Is Your Equity Release Adviser Qualified?

Is Your Equity Release Adviser Qualified?

Equity Release schemes are designed to enable you to free some of the money that is ‘locked’ your house in an easy way. They enable you to avoid having to move house in order to release the money, and they are reasonably straightforward to arrange.

However, you should still think carefully before committing to take out a loan on your home. The best way of helping you to understand the consequences of an Equity Release product is to involve your family or friends with the consultation. Not only will they be involved with the decision making process, they will also know what your liabilities will be in the future and how much money could be taken out of your estate when you move home or die.

You will need to get professional advice from an equity release consultant and this raises the question of how you check whether or not the consultant is appropriately qualified to advise you.

Check Their Advertisement

Equity Release providers should clearly state their qualification on any form of promotional material. This will mean that they are approved by the Financial Conduct Authority (FCA) to carry out this type of advice.

Check Their FCA Regulation Status

All firms that advise on equity release products are regulated by the FCA and so they must meet certain standards set by it. This includes ongoing Continuing Professional Development (CPD) in order to satisfy the FCA that they are familiar with changes in legislation and ongoing developments to the equity release market.

Check Their Clients

You should ask to speak to a few of their recent clients to find out what kind of service they received from the adviser. The best way to do this is to ask for ten or more names and contact details, and then choose three or four of these people on a random basis.

Roll-Up Mortgages Explained

Roll-up Mortgages Explained

Roll-Up Mortgages Explained

A Roll-Up Mortgage is a type of Lifetime Mortgage that is commonly used for Equity Release purposes. With a Roll-up Mortgage, you agree to receive a sum of money which is secured against your house. You will need to pay any interest because the interest on your loan rolls-up until you sell your home and the Roll-Up Mortgage is repaid.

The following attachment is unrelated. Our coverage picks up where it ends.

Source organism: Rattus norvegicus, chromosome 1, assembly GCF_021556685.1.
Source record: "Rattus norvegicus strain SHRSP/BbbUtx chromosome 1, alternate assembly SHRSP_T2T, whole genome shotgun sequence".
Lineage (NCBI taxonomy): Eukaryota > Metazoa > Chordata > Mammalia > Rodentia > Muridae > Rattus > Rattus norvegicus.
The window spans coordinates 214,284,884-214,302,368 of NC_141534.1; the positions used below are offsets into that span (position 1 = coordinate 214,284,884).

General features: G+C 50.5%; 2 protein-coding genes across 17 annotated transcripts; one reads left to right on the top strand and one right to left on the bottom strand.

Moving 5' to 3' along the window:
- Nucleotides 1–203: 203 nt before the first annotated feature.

How Do Roll-Up Mortgages Work?

Once you have agreed a loan with a Roll-up Mortgage lender, you will receive a sum of cash or a monthly payment (commonly known as ‘income’). The amount of money you receive will depend on the value of your property and the terms of the loan.

Roll-up Mortgage Payments

A Roll-up Mortgage is different to a conventional mortgage in that you do not have to make any repayments on your loan, or the interest.

What does ‘Roll-up’ Mean?

Instead of making repayments, the interest on your mortgage accumulates each year on a compound basis, and this is what is referred to as ‘Roll-up’. Every year, your interest rolls-up so that you will owe more money.

Risk Of Roll-up Mortgage

Because the interest payments roll-up each year, there is a risk your loan will become very large in relation to the original sum taken out. The rough estimate for Roll-up Mortgages is that your loan will double in value every ten years. For example, a £10,000 loan might become £20,000 after ten years; and £40,000 after twenty years.

No Negative Equity Guarantee

There is a risk that the value of your Roll-up Mortgage becomes larger than the value of your home if it is held for a considerable amount of time. To prevent this from happening, Lifetime Mortgage lenders provide a ‘No Negative Equity Guarantee’ which means that you will not owe any extra money if the value of your loan is higher than your home is worth when it is sold.

Roll-up Mortgage Age Requirements

Most Roll-Up Mortgages are available to people who are aged 60 or more but many providers prefer you to be aged 65 which is the current retirement date.

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